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Parshas BALAK:
End of Story?
By Rabbi Yossi Landa

There is a central question that applies to this week's Torah portion, Parshas Balak.

The Torah could have described the entire episode of Bilaam with a few short verses. Balak the evil king of Moav, hires Bilaam to curse Israel, but against his will Bilaam ends up blessing them.

End of story.

Instead, the Torah relates in lengthy detail the brachos (blessings) that Bilaam delivered. This teaches us that every word and every verse that Bilaam uttered are essential parts of Torah. Bilaam's words have the same infinite depth, and layers of meaning as any other chapter in the Torah. To understand the significance of this concept, consider that if even one letter is missing from the words of Bilaam's blessing in a Sefer Torah, the Torah is as defective as if a letter was missing from the "Shema"!

Bilaam's blessing is not merely happenstance, it is "Dvar Hashem" -- words which Hashem specifically put in the mouth of Bilaam, (to be put in the Torah). But why did these lofty prophecies about the greatness of Israel -- in fact, why did this entire Torah portion -- have to come from G-d through the mouth of the wicked Bilaam?

The many possible answers to this question include the following: "No two prophets, prophesied in exactly the same manner," our sages tell us. For even when two prophets foretell the same event, they use different words and expressions. Since the prophecy is channelled through the soul and mind of each individual prophet, it receives that prophet's particular "stamp". For example, our sages comment that Ovadiah, an Edumean convert, prophesied about the downfall of Edom, because (in their words):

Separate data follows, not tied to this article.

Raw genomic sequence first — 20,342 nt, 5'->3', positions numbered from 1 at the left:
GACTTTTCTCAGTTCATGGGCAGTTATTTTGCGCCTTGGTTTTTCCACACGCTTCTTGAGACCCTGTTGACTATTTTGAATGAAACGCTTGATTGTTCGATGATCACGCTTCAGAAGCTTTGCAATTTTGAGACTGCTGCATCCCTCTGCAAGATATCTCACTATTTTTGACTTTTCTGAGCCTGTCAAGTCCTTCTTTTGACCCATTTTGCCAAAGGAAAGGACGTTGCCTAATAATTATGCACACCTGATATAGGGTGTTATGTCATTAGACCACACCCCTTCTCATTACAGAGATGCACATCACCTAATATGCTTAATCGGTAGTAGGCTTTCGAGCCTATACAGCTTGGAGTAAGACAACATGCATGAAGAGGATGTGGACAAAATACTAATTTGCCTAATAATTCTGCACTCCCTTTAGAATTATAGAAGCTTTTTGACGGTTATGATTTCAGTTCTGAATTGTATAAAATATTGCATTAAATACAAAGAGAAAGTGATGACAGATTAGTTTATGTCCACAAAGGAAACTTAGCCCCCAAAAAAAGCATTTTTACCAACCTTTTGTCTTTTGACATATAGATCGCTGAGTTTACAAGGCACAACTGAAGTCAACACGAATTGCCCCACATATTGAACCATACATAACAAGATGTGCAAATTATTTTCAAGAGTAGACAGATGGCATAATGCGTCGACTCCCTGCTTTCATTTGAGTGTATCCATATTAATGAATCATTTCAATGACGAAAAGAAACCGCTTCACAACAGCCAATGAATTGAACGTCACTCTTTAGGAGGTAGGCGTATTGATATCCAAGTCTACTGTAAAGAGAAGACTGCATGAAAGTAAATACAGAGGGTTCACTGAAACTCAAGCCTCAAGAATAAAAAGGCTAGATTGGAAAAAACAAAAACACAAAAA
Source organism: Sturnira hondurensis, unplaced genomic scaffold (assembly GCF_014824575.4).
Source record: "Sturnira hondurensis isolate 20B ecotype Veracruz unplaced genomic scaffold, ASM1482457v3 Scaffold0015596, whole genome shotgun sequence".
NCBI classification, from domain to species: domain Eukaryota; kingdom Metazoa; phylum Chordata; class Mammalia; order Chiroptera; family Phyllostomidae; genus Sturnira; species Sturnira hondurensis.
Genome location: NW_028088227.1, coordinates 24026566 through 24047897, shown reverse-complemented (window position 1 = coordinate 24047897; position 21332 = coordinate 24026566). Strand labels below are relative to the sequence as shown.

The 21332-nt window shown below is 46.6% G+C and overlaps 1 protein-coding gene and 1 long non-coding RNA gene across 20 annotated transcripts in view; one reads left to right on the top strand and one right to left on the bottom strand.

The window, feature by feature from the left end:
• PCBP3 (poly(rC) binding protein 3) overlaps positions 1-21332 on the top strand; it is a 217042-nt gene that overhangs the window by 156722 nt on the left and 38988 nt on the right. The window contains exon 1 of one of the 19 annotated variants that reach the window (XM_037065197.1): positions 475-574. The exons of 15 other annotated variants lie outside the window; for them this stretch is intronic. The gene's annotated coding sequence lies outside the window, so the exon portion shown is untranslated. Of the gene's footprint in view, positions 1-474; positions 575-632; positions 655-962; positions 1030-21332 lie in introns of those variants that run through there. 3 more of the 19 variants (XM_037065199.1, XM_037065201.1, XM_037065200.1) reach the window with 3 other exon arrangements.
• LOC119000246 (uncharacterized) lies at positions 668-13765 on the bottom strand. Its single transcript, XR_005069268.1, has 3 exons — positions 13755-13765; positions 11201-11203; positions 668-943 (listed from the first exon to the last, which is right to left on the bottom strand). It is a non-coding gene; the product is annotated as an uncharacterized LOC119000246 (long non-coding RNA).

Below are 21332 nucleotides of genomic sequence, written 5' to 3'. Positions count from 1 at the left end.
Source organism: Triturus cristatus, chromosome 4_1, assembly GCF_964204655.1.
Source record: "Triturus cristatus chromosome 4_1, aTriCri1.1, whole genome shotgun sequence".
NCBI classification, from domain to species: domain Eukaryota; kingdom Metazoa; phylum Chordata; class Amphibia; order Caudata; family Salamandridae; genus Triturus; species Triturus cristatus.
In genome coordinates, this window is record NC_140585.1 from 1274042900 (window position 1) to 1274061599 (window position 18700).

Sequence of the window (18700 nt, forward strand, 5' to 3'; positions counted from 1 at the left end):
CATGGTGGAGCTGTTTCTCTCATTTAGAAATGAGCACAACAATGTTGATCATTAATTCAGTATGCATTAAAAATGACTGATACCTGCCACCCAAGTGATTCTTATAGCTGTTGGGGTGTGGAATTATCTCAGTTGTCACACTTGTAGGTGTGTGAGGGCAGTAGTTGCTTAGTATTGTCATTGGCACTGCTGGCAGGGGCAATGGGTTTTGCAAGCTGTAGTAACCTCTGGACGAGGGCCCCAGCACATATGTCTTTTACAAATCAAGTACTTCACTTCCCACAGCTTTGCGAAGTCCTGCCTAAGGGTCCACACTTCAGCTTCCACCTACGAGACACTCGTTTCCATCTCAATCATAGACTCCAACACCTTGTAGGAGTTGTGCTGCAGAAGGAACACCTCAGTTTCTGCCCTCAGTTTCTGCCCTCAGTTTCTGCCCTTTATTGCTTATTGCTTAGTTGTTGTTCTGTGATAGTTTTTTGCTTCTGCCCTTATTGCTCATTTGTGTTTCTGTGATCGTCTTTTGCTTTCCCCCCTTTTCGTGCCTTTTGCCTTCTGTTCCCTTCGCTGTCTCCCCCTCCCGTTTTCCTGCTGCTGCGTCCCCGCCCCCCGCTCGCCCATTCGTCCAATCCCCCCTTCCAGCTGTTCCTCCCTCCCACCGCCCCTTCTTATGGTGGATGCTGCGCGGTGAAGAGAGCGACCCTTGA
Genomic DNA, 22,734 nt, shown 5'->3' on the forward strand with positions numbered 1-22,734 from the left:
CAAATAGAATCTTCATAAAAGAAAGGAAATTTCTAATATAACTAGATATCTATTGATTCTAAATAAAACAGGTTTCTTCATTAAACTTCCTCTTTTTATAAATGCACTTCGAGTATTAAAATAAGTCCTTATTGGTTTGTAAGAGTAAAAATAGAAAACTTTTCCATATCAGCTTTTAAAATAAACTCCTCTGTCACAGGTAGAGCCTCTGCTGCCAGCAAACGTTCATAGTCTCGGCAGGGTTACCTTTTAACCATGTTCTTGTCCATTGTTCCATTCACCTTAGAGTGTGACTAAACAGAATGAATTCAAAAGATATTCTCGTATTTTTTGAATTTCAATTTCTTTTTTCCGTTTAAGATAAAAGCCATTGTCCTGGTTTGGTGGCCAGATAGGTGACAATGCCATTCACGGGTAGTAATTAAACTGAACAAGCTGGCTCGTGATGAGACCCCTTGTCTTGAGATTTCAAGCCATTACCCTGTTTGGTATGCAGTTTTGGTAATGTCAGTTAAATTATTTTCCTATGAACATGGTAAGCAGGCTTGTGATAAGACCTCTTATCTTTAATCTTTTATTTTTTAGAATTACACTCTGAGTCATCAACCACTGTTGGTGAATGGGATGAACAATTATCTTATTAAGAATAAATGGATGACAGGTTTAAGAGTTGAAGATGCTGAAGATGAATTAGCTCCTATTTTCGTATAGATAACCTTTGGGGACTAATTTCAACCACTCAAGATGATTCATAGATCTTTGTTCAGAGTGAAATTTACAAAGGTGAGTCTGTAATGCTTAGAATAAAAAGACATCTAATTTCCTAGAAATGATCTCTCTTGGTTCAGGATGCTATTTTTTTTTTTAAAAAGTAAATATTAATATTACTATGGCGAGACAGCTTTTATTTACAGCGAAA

"Let Ovadiah who dwelled between two wicked people, Achav and Ezevel, and did not learn their deeds, prophesize the downfall of Edom, the descendants of Esav, who dwelled between, two righteous people Yitzchak and Rivkah and did not learn from them."

Ovadiah was chosen because of his unique relationship to Edom and his individual perspective.

Bilaam was not from Am Yisroel (the nation of Israel). He was an outsider, familiar with the depths of wickedness and depravity. From the core of his being he knew the differences between Yisroel and other nations, between kedushah (holiness) and its opposite. He was the fitting receptacle for this prophetic blessing which describes the greatness and holiness of Am Yisroel. He was able to exult them from the depths of his soul! He was chosen to voice the words Hashem, "How Good are your Tents Jacob!", and "They are a nation that dwells alone, not counted among the nations."

May we merit the fulfillment of Bilaam's final prophecy regarding the end of days "and a star will rise from Yaakov."

-- Rabbi Yossi Landa

* Rabbi Landa is a full-time member of the Kollel.

1997 by the Chicago Community Kollel

Published Friday July 18, 1997

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